Nathaniel Cantor’s Introductory Sociology class back in the ’50s changed my life forever. He was someone who really got under your skin. I grew up in a very protected atmosphere. I had just joined a sorority, and one day he called on me and said, ‘I suppose you’re very comfortable now that you’re in a sorority, and you can do all the things that sorority gals do.’ The classes were relatively small, and he would go at each of us. He made me think about things I had never thought about before, and made me want to major in sociology.
When I took a job with the Navy, I had no idea what I was getting into. I was completely unfamiliar with how the military operates. In my 22-year career as a senior civilian, it took me probably ten years to win their trust. If I hadn’t had the exposure to Cantor’s teaching, I wouldn’t have been able to handle the job at all. As it turned out, I ended up having a very successful career. I was inducted into the International Adult and Continuing Education Hall of Fame in the late ’90s.
Developmental Psychology, taught by Stephanie Godleski (who was a graduate student at the time I took the class), definitely set me off toward my current career path. After taking this class, I became very interested in conducting research with children. That led me to join Jamie Ostrov’s Social Development Lab, which Dr. Godleski was a part of, the semester after I took her course. Because of this experience, I am now conducting school-based motivation research as a student in Ohio State’s educational psychology PhD program and working toward my goal of becoming a professor.
Two classes had a major impression on me: Reginald Pegrum’s Geology 101, in which he announced that mankind is too puny to affect the global climate, and A.P. Sine’s English class, in which we studied the King James version of the Bible.
Professor Pegrum knew that the CO2 levels in our atmosphere had remained nearly constant for millennia. What he did not anticipate was the vast expansion of the human population and its ravenous exploitation of fossil fuels. In the 1950s, he envisioned the extensive use of atomic power, water and wind power. Not every family had a car, and hardly anybody had two. However, the science courses at UB did provide a foundation for my future.
Professor Sine led us through a historical review of the development of Jewish, Christian and English political structures, and then encouraged us to dig and delve for ourselves to come up with interpretations and understandings. Those skills served me well in my half-century career, and still prompt me to continue digging and delving as a jolly octogenarian.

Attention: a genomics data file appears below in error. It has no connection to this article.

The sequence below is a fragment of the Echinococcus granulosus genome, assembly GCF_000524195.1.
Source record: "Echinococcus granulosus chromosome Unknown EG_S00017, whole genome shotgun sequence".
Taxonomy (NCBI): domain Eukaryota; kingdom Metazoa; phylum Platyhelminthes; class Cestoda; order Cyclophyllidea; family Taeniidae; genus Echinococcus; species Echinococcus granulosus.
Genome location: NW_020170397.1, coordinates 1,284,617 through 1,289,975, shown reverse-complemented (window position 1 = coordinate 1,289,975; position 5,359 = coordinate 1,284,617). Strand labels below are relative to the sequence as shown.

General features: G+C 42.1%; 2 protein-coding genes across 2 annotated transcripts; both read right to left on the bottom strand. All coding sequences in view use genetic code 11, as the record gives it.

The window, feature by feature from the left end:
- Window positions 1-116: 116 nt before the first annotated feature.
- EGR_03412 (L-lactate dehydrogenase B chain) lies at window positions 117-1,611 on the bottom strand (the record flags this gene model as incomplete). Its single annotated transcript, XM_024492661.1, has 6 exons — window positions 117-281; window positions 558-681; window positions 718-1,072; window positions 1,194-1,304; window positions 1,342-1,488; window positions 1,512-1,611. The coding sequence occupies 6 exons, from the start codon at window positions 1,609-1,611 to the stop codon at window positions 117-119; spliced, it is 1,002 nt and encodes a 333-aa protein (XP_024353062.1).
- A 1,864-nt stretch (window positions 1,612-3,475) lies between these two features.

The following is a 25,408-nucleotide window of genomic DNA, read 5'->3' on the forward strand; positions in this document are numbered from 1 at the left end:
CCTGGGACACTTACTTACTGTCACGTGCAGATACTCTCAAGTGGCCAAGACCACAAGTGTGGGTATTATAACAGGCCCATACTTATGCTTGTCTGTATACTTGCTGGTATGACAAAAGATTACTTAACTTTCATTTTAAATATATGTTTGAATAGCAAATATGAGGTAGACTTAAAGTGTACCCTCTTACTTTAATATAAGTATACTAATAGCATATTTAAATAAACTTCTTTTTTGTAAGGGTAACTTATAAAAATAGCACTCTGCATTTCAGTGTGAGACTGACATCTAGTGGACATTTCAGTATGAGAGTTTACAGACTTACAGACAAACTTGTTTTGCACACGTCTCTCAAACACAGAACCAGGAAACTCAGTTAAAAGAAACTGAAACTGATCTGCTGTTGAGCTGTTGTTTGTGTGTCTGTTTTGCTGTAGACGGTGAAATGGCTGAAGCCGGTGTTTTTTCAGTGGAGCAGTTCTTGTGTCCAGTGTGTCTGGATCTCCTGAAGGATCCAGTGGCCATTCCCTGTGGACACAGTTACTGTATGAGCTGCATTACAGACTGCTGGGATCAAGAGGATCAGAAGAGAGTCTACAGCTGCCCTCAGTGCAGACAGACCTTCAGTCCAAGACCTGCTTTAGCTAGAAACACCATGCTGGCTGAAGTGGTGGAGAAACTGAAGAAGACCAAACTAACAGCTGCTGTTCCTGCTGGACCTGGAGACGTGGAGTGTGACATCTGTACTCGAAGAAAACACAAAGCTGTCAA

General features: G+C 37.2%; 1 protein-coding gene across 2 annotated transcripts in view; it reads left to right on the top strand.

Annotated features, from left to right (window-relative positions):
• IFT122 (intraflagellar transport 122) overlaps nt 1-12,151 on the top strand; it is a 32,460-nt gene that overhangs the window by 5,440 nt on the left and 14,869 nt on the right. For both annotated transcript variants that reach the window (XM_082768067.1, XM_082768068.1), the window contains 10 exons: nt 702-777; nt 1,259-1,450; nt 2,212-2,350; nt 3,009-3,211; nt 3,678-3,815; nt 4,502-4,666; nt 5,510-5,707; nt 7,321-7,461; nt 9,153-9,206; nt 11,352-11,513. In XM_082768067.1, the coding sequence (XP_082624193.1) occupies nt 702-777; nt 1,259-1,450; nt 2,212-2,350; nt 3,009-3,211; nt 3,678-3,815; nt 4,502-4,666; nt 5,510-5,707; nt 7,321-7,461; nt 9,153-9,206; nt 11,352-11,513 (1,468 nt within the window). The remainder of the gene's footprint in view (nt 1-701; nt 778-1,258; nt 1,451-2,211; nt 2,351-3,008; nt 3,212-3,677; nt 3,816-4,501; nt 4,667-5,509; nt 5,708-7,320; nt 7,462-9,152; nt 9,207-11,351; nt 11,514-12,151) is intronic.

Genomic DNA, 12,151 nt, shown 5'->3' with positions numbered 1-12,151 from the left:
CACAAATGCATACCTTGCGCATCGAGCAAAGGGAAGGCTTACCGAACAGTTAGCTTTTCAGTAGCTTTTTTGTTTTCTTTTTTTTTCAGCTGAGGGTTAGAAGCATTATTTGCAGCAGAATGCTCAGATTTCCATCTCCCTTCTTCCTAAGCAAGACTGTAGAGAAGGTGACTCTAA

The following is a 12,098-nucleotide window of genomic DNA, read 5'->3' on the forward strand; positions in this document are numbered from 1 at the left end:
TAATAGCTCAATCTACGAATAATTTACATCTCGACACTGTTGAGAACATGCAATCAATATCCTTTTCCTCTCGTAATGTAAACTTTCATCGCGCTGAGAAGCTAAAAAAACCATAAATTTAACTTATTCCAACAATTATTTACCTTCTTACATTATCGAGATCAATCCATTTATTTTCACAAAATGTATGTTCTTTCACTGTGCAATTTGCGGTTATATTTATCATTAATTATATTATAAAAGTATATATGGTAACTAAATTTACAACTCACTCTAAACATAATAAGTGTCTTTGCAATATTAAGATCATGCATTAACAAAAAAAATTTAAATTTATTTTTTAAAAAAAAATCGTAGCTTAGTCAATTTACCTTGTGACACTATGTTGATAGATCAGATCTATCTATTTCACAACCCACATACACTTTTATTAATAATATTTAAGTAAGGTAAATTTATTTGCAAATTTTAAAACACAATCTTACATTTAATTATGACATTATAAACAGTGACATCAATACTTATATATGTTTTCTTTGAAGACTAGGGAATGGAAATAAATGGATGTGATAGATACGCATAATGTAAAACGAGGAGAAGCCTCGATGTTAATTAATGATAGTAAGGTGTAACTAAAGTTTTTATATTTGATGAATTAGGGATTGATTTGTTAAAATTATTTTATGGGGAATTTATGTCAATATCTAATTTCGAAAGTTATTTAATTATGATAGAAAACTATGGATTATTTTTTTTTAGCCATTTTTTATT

John C. Mohawk’s World Civilizations class my very first semester. He taught world civilizations through the foods that different peoples ate. It was so eye-opening to learn that this topic could be taught in such a different and effective way. I loved it! It has allowed me to think about more creative ways to engage with students.
Robert Daly’s class on the 20th-century American novel gave me not only a new approach to reading, but a fresh look at the world around me. Critical readings of Willa Cather’s “My Ántonia” and Sherwood Anderson’s “Winesburg, Ohio” opened my mind to a whole new way of thinking about life. To this day, I pay closer attention to what I am reading and what can be learned from the text. I look back fondly at my time in that first-floor Clemens classroom.
My favorite was American History 101. John Milligan’s incredible lecturing style entranced me; I took every course of his that I could during my four years at UB. My least favorite was Calculus 101 but it did provide me critical direction. I started as a math major, but calculus showed me that theorems, limits and derivatives replaced numbers in the study of math at the university level. So, it was not for me. I ended up being able to utilize my affinity for numbers in a successful career in supply chain management.
Molecular Immunology. What possessed me to take that as an elective I will never know! What an eye-opener, especially at 8 a.m. I was a biochemical pharmacology major, and I had taken a pretty easy class with a particular professor. I saw that the same professor was teaching molecular immunology, so I signed up.